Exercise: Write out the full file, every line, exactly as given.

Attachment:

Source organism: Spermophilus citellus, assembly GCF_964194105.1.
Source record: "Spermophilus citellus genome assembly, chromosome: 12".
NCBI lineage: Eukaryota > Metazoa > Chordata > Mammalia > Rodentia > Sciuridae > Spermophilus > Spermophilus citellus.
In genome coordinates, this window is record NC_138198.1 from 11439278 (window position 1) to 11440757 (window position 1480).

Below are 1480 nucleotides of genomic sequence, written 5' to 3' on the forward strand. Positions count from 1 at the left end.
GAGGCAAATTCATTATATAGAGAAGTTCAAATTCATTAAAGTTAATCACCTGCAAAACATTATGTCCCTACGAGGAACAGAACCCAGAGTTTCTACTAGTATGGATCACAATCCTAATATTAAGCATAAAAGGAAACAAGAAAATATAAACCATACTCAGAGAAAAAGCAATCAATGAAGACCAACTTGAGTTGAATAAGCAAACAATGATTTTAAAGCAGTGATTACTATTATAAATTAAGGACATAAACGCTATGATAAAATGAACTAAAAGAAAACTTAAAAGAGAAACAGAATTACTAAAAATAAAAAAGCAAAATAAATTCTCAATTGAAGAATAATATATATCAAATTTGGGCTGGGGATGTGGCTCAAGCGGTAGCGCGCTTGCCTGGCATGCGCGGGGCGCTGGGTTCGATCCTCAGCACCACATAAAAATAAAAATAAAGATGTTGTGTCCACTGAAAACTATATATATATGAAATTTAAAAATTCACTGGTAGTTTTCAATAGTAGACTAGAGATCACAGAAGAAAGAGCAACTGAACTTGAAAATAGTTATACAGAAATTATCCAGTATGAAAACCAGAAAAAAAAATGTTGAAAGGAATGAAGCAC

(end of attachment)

Source organism: Spermophilus citellus, assembly GCF_964194105.1.
Source record: "Spermophilus citellus genome assembly, chromosome: 12".
NCBI lineage: Eukaryota > Metazoa > Chordata > Mammalia > Rodentia > Sciuridae > Spermophilus > Spermophilus citellus.
In genome coordinates, this window is record NC_138198.1 from 11439278 (window position 1) to 11440757 (window position 1480).

Below are 1480 nucleotides of genomic sequence, written 5' to 3' on the forward strand. Positions count from 1 at the left end.
GAGGCAAATTCATTATATAGAGAAGTTCAAATTCATTAAAGTTAATCACCTGCAAAACATTATGTCCCTACGAGGAACAGAACCCAGAGTTTCTACTAGTATGGATCACAATCCTAATATTAAGCATAAAAGGAAACAAGAAAATATAAACCATACTCAGAGAAAAAGCAATCAATGAAGACCAACTTGAGTTGAATAAGCAAACAATGATTTTAAAGCAGTGATTACTATTATAAATTAAGGACATAAACGCTATGATAAAATGAACTAAAAGAAAACTTAAAAGAGAAACAGAATTACTAAAAATAAAAAAGCAAAATAAATTCTCAATTGAAGAATAATATATATCAAATTTGGGCTGGGGATGTGGCTCAAGCGGTAGCGCGCTTGCCTGGCATGCGCGGGGCGCTGGGTTCGATCCTCAGCACCACATAAAAATAAAAATAAAGATGTTGTGTCCACTGAAAACTATATATATATGAAATTTAAAAATTCACTGGTAGTTTTCAATAGTAGACTAGAGATCACAGAAGAAAGAGCAACTGAACTTGAAAATAGTTATACAGAAATTATCCAGTATGAAAACCAGAAAAAAAAATGTTGAAAGGAATGAAGCAC